Read this and you'll never watch football on TV the same way again

In The Atlantic this month, Mark Bowden delivers a terrific bit of sports writing without even leaving the parking lot at Giants’ Stadium. Bowden, best known for writing Black Hawk Down, introduces us to a CBS production crew working the Cincinnati Bengal-New York Giant clash. The Giant’s Eli Manning led his team to a thrilling comeback victory that Sunday in late September but Bowden’s star is Bob ‘Fish’ Fishman, a “sinewy” 59-year-old director with 11 Emmy Awards and a striking resemblance to Larry David. Bowden perfectly captures the technical complexity and frantic pace involved with bringing the pro game to life for the millions watching at home. Here’s a sample:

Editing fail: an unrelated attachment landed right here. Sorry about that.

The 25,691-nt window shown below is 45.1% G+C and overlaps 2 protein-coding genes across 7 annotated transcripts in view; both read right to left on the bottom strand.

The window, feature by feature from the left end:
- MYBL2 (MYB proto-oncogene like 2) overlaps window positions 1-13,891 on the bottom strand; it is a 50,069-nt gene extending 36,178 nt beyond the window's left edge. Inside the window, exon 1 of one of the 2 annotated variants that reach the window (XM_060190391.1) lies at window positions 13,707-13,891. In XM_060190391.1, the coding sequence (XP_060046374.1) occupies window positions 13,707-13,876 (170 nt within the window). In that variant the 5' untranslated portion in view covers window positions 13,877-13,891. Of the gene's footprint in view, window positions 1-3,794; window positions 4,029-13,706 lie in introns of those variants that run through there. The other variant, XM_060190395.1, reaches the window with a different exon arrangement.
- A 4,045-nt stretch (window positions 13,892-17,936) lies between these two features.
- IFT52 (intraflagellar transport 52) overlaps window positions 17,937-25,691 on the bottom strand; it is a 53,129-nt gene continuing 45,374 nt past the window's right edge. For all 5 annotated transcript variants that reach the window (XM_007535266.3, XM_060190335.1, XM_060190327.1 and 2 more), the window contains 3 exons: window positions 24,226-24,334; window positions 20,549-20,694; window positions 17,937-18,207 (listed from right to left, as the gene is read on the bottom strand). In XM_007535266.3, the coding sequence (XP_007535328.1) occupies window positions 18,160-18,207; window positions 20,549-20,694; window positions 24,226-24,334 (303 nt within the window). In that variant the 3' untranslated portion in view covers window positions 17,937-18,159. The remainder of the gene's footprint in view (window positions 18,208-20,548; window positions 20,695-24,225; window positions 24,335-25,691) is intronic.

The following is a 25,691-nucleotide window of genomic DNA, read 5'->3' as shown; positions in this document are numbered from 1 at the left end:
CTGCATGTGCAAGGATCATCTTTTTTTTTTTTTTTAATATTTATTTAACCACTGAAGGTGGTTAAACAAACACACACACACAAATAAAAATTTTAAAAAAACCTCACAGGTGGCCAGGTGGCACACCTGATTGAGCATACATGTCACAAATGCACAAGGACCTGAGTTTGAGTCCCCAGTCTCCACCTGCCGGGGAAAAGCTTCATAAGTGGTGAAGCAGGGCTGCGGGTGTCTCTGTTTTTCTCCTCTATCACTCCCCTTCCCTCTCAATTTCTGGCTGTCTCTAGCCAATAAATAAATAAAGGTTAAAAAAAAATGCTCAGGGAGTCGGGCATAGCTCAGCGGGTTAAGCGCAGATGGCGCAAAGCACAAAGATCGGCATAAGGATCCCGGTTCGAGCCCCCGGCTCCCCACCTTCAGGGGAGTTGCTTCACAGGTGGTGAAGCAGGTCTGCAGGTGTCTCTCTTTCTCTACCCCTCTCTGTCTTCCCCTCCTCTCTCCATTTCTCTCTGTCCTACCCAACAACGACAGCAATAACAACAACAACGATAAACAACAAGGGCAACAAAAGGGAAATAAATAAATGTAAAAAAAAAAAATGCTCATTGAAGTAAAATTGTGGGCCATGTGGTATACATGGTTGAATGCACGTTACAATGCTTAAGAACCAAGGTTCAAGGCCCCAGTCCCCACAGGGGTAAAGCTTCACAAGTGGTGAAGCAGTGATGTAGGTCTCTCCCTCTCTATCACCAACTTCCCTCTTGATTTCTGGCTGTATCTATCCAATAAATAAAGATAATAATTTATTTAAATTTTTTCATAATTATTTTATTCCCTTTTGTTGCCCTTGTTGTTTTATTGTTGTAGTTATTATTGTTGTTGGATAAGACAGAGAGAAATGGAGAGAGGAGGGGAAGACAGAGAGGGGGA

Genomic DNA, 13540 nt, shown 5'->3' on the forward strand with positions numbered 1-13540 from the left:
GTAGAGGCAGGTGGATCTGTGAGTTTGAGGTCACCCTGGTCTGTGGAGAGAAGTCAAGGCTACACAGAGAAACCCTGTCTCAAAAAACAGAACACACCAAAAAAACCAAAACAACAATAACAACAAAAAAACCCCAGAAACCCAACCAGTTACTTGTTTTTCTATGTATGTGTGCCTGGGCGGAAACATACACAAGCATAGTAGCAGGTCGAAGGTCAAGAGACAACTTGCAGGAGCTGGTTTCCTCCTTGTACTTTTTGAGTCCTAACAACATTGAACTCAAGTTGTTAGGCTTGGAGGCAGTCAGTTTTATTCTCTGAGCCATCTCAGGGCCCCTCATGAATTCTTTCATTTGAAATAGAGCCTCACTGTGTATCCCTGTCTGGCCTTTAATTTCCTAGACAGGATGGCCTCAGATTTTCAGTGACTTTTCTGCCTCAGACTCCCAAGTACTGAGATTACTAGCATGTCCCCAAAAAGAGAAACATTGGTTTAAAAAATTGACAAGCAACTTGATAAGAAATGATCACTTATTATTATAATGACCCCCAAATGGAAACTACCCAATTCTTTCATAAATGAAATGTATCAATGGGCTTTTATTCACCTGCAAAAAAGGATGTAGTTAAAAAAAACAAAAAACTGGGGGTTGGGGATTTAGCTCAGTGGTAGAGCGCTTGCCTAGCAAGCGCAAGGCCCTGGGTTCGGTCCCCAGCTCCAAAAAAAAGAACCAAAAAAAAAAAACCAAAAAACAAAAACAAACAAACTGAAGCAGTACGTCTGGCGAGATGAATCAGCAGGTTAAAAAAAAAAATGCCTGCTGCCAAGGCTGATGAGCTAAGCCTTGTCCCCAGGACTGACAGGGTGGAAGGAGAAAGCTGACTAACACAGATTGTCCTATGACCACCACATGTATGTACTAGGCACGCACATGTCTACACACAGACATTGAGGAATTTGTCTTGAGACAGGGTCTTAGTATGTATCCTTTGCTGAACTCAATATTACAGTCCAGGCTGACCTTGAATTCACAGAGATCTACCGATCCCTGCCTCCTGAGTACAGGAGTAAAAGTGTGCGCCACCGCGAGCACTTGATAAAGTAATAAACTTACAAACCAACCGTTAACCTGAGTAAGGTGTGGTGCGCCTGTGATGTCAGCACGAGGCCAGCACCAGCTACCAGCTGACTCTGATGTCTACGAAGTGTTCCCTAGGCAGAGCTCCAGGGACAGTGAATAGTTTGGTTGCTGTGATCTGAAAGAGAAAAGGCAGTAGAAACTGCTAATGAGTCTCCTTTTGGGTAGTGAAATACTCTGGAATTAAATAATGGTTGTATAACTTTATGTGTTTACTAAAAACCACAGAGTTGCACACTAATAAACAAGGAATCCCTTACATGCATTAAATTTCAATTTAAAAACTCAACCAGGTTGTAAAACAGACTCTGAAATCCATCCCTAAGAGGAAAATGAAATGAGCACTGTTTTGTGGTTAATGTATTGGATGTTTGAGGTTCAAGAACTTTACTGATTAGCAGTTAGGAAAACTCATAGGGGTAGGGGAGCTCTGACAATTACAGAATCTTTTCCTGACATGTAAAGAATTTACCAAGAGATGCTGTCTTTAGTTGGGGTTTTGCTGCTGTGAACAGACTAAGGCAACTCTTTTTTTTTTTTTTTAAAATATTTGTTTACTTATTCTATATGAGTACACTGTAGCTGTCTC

If the production crew of a televised football game is like a symphony orchestra, Bob Fishman is its conductor. He sits front and center in the dark trailer, insulated from the sunshine and the roar of the crowd, taking the fragments of sounds and moving images and assembling the broadcast on the fly, mediating the real event into the digital one. He scans the dizzying bank of screens to select the next shot, and the next, and the next, layering in replays, graphics, and sound, barking his orders via headset to his crew, plugging into a rhythm that echoes the pulse of the game.

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